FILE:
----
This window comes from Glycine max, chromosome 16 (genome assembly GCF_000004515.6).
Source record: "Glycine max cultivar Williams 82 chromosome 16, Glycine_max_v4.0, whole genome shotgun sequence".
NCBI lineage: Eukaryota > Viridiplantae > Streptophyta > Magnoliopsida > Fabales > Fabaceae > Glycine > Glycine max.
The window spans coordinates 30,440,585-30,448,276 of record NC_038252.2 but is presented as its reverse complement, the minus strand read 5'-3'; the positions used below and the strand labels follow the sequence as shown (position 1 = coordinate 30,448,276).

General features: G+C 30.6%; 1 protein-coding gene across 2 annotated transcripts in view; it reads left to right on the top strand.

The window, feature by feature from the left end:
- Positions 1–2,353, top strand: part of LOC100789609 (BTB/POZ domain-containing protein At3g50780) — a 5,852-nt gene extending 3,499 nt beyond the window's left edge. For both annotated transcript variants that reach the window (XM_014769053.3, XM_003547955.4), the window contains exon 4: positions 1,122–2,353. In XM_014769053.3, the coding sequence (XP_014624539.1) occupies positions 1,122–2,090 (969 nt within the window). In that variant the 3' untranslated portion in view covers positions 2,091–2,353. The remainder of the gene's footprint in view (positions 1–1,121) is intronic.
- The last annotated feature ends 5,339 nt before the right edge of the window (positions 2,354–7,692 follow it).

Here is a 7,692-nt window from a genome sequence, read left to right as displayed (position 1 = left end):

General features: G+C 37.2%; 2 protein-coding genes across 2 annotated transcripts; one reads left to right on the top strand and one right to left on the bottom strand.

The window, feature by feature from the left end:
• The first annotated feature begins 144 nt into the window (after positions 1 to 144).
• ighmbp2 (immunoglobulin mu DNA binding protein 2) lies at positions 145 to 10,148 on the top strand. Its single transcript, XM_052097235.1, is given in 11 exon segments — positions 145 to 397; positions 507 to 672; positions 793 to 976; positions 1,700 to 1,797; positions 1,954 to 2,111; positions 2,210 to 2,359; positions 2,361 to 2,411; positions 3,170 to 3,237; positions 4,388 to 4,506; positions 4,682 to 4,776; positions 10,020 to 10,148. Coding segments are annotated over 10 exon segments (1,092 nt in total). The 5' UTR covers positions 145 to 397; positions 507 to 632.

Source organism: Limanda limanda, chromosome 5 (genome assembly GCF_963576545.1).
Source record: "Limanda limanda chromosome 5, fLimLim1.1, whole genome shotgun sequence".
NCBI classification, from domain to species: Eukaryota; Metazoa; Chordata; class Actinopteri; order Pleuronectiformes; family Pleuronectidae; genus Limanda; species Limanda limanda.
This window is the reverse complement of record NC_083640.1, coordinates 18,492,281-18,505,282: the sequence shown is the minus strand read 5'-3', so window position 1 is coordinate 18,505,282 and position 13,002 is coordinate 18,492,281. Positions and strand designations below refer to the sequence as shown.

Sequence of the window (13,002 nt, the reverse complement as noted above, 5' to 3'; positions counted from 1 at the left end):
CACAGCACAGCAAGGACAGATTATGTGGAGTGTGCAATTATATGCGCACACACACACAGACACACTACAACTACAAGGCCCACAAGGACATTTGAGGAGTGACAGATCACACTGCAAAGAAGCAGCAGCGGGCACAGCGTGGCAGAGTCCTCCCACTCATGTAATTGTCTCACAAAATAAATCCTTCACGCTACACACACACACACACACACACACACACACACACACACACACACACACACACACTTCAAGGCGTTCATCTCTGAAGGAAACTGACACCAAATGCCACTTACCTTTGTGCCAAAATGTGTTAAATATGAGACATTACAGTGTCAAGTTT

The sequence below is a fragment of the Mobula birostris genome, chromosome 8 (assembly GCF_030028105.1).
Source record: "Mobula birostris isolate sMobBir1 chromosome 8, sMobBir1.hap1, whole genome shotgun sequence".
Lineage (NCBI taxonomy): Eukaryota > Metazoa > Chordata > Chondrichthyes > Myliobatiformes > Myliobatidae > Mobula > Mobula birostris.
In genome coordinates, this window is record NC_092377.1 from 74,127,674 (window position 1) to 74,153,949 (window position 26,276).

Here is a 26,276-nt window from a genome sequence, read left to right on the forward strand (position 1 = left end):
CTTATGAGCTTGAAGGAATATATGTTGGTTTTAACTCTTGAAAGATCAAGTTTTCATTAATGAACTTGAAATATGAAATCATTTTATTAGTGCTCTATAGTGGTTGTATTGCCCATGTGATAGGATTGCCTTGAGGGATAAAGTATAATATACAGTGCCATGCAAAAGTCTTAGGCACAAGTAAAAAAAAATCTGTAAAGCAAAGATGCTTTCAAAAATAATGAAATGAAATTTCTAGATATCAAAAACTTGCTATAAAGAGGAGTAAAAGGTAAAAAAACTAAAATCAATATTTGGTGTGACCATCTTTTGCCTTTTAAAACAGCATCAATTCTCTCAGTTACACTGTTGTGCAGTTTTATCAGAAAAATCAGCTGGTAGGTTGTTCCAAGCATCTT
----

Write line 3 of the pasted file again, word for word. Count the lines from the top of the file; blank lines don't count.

NCBI lineage: Eukaryota > Viridiplantae > Streptophyta > Magnoliopsida > Fabales > Fabaceae > Glycine > Glycine max.